About six weeks ago I came across this quote from a Wall Street Journal article and I have been pondering it ever since:
Africa has the capacity to generate about 63 gigawatts of power for roughly 770 million people — about what Spain produces for its population of 40 million. For most African countries, the World Bank estimates that universal access to electricity is at least 50 years away. But these days, even the few who have come to expect electricity are finding it increasingly difficult to come by — or afford.
The article goes on to emphasize that the situation varies considerably from country to country, with internal conflicts and lack of investment among the primary reasons for low energy generation capacity in several countries. As India and China steadily modernize, we get constant reminders that they are going to be huge consumers of energy resources. The quote above is a reminder that large portions of Africa could eventually be major consumers of energy as well.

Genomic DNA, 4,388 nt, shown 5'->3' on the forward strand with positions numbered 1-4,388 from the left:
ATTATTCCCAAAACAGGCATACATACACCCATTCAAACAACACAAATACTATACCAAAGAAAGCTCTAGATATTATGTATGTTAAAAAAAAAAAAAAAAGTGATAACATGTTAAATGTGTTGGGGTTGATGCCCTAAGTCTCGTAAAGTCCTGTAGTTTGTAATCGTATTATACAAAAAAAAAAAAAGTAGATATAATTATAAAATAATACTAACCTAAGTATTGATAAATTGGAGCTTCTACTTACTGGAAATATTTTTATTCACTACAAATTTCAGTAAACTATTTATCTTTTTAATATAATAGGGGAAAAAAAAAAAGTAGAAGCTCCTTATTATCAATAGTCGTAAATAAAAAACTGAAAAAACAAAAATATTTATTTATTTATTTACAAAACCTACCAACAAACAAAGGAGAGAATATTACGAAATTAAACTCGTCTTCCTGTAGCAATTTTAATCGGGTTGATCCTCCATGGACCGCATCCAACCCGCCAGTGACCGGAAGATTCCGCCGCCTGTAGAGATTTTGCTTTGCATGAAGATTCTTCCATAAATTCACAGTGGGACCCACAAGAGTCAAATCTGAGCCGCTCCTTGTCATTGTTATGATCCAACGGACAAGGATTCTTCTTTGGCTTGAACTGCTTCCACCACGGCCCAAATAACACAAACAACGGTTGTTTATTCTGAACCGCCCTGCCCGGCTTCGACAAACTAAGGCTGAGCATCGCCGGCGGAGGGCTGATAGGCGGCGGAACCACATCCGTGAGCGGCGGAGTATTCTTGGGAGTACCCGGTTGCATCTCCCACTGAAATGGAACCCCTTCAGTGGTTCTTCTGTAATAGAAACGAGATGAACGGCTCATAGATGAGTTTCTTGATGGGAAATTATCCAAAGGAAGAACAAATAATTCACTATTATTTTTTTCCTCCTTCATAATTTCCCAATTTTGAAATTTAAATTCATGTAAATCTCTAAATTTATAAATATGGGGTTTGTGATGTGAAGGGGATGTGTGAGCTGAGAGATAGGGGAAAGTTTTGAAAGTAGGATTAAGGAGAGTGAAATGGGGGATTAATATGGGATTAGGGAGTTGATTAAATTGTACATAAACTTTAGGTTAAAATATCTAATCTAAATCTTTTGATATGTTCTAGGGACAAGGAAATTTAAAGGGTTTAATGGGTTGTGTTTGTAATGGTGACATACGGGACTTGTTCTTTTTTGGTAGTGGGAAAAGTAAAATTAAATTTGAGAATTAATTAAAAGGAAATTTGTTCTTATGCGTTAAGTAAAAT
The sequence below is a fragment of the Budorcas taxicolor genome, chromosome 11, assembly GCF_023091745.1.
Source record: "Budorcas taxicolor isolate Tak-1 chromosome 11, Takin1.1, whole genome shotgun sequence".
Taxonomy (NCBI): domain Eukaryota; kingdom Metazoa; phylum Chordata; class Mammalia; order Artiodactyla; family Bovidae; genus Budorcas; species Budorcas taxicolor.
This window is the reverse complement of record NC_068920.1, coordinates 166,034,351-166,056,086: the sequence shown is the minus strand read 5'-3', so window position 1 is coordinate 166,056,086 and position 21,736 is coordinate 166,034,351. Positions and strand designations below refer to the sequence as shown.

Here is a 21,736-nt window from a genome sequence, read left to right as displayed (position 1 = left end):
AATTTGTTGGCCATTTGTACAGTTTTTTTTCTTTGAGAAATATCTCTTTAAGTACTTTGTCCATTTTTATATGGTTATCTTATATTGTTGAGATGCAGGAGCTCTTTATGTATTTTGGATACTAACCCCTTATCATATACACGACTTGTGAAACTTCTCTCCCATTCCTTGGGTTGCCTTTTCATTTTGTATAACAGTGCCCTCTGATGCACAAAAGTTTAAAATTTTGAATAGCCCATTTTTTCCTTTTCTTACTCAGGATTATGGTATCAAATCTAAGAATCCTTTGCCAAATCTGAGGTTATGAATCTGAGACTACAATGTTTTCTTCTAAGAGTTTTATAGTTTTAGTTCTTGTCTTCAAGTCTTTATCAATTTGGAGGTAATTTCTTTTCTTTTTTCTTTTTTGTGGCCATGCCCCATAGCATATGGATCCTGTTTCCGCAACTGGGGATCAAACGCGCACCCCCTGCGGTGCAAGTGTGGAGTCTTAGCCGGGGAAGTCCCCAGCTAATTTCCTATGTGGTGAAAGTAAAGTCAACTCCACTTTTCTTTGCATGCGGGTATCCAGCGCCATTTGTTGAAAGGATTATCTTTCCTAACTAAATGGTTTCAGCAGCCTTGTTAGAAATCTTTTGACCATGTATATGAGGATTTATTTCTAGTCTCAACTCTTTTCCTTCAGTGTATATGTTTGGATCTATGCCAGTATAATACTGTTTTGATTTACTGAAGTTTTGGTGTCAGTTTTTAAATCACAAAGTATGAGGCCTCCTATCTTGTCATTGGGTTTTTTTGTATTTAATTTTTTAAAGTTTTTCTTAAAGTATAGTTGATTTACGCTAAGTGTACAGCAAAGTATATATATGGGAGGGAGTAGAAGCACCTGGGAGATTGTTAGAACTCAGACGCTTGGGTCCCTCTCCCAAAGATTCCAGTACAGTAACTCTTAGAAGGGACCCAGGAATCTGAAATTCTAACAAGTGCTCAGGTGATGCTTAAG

A reliable African energy infrastructure is necessary to attract large amounts of foreign direct investments. Electricity is vital in powering factories, offices, schools, hospitals, and other public services. While a modern infrastructure may be years away, there are “energy hacks” that can have tremendous impact over the short-term. One just needs to note the importance of cell phones in most African countries. Mobile phones have the added benefit that they can be easily powered using distributed renewable technologies.
At the recent Where 2.0 conference, Erik Hersman pointed to a paper he wrote that outlines the importance of cell phones in Africa (“Africa’s PC”) while highlighting software application areas (“search, news, community”) that could prove popular on the continent. Mobile phone initiatives similar to Grameen Phone’s Village Phone and Community Information Center could also be high-impact projects in Africa.
No doubt full-scale modernization requires the large energy infrastructure projects that take years to fund and build. Rather than get discouraged, I look to the work of people like Joel Selanikio (click here for details). Public health initiatives like Joel’s have demonstrated that simple mobile devices go a long way towards improving the lives of the poorest people in the world.